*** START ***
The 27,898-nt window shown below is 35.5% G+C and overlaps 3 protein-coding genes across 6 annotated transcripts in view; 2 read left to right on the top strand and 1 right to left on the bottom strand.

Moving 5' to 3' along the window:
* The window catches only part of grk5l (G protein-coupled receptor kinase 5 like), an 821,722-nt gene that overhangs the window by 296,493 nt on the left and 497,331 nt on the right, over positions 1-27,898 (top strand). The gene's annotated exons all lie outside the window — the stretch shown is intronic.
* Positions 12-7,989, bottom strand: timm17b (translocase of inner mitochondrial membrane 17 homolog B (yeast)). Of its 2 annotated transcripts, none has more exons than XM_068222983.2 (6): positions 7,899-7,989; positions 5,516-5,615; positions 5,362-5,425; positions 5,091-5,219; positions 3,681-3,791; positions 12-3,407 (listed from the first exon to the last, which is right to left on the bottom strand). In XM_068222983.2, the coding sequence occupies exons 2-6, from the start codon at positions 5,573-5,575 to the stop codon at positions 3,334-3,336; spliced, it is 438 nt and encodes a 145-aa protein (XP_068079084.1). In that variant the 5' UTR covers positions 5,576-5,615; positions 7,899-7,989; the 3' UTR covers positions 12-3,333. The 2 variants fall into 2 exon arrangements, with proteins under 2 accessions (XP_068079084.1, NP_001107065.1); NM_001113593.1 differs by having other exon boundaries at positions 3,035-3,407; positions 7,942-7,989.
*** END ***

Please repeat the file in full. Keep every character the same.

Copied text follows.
The 27,898-nt window shown below is 35.5% G+C and overlaps 3 protein-coding genes across 6 annotated transcripts in view; 2 read left to right on the top strand and 1 right to left on the bottom strand.

Moving 5' to 3' along the window:
* The window catches only part of grk5l (G protein-coupled receptor kinase 5 like), an 821,722-nt gene that overhangs the window by 296,493 nt on the left and 497,331 nt on the right, over positions 1-27,898 (top strand). The gene's annotated exons all lie outside the window — the stretch shown is intronic.
* Positions 12-7,989, bottom strand: timm17b (translocase of inner mitochondrial membrane 17 homolog B (yeast)). Of its 2 annotated transcripts, none has more exons than XM_068222983.2 (6): positions 7,899-7,989; positions 5,516-5,615; positions 5,362-5,425; positions 5,091-5,219; positions 3,681-3,791; positions 12-3,407 (listed from the first exon to the last, which is right to left on the bottom strand). In XM_068222983.2, the coding sequence occupies exons 2-6, from the start codon at positions 5,573-5,575 to the stop codon at positions 3,334-3,336; spliced, it is 438 nt and encodes a 145-aa protein (XP_068079084.1). In that variant the 5' UTR covers positions 5,576-5,615; positions 7,899-7,989; the 3' UTR covers positions 12-3,333. The 2 variants fall into 2 exon arrangements, with proteins under 2 accessions (XP_068079084.1, NP_001107065.1); NM_001113593.1 differs by having other exon boundaries at positions 3,035-3,407; positions 7,942-7,989.